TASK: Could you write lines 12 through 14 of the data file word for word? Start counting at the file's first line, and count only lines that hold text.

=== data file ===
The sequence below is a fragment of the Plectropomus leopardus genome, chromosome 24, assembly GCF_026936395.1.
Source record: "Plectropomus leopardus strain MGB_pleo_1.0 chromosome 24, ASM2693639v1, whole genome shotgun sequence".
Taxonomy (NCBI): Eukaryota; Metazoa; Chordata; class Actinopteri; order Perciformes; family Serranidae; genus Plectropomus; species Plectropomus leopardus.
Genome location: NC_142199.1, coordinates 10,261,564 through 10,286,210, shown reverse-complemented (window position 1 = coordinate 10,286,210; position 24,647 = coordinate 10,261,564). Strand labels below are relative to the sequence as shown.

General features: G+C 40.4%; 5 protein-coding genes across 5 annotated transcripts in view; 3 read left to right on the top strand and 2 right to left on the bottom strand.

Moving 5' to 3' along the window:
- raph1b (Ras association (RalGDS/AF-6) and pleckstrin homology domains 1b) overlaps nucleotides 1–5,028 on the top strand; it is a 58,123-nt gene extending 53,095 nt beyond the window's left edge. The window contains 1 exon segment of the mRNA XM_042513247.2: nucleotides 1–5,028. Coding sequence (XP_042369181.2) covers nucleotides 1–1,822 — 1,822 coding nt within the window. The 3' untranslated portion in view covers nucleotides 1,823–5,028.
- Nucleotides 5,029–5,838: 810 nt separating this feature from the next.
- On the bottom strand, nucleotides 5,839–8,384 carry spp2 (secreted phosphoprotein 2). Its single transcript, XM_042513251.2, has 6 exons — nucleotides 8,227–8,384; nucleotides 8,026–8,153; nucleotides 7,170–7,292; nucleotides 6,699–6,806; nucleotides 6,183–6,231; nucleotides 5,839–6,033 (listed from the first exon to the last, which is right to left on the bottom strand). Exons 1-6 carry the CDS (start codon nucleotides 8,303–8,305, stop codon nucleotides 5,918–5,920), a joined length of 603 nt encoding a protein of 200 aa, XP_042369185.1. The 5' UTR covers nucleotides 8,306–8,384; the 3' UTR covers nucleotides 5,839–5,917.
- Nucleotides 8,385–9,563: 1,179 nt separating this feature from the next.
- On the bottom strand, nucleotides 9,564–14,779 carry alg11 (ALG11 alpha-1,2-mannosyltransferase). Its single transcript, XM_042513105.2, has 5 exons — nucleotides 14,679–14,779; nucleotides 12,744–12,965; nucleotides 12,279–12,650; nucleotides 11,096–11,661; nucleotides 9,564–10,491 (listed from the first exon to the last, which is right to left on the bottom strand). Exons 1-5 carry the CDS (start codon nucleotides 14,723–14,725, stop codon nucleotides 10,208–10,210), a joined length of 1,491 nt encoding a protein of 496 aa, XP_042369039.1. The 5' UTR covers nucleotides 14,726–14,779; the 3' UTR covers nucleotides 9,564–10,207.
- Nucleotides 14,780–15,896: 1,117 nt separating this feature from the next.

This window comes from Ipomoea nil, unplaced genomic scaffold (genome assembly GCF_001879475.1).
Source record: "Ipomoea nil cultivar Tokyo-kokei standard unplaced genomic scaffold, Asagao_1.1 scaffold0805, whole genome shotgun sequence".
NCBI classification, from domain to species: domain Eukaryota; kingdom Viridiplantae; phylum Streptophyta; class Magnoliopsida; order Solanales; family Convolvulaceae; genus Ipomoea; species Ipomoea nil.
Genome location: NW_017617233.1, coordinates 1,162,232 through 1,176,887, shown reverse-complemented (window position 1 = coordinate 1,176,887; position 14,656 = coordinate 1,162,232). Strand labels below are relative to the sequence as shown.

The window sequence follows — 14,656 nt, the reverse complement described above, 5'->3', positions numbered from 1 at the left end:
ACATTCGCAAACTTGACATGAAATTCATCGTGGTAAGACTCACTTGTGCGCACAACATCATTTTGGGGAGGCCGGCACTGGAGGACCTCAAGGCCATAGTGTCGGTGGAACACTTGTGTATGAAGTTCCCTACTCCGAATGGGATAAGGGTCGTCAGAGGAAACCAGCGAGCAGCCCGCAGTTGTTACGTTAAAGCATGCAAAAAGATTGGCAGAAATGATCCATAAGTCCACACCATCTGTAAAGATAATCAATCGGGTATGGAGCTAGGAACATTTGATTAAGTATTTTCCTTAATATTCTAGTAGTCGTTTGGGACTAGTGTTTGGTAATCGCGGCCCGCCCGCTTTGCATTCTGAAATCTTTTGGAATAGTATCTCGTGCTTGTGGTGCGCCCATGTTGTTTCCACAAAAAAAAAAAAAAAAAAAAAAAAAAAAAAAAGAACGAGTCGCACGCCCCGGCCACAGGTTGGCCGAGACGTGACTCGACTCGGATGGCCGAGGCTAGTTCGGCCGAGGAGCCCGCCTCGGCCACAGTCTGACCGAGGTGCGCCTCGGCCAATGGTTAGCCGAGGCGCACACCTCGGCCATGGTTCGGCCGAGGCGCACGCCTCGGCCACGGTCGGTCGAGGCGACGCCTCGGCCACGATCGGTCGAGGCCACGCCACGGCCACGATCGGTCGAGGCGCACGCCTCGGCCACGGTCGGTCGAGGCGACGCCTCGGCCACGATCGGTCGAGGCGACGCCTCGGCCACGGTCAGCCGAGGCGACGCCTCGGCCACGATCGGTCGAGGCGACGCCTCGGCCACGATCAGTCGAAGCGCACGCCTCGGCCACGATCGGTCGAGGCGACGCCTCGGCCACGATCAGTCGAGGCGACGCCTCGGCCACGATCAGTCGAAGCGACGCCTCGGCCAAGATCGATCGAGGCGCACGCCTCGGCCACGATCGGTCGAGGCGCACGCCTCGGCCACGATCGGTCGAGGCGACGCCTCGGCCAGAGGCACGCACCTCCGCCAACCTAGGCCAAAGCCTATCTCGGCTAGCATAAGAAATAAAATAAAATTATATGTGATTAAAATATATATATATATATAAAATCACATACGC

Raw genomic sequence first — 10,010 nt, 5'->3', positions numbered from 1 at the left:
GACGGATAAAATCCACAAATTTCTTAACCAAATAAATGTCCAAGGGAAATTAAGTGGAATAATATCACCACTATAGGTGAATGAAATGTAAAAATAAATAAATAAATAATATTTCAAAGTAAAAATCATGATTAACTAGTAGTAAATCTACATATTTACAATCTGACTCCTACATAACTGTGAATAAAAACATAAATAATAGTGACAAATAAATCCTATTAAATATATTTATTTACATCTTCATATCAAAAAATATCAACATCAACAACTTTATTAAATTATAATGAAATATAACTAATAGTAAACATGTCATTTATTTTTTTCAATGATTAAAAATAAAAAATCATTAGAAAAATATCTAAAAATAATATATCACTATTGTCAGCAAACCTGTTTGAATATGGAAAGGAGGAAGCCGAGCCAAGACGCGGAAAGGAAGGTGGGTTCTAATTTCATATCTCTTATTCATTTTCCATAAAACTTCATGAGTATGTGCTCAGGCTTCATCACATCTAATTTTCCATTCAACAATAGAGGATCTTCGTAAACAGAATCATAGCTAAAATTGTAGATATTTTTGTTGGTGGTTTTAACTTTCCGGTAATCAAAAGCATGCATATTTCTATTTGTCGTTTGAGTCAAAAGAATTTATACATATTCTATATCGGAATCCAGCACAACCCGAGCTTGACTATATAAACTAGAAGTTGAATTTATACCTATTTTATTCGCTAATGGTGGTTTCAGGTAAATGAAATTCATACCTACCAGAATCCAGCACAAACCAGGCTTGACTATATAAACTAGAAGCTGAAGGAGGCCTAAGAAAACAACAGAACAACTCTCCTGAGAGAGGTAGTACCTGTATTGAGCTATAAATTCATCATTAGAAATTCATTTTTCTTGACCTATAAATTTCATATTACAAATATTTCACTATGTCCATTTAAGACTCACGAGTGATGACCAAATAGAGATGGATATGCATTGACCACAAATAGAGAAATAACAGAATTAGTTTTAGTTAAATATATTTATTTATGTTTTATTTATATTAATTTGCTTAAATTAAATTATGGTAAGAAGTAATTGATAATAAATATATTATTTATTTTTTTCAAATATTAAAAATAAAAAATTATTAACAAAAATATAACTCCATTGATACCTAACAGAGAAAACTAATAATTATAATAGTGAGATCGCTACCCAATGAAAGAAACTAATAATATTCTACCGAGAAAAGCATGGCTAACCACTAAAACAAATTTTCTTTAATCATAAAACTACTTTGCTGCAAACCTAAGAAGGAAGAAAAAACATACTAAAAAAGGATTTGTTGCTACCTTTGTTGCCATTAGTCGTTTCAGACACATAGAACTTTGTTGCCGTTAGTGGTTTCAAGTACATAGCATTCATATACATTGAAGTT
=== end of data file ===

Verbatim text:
- Nucleotides 14,780–15,896: 1,117 nt separating this feature from the next.

This window comes from Ipomoea nil, unplaced genomic scaffold (genome assembly GCF_001879475.1).
Source record: "Ipomoea nil cultivar Tokyo-kokei standard unplaced genomic scaffold, Asagao_1.1 scaffold0805, whole genome shotgun sequence".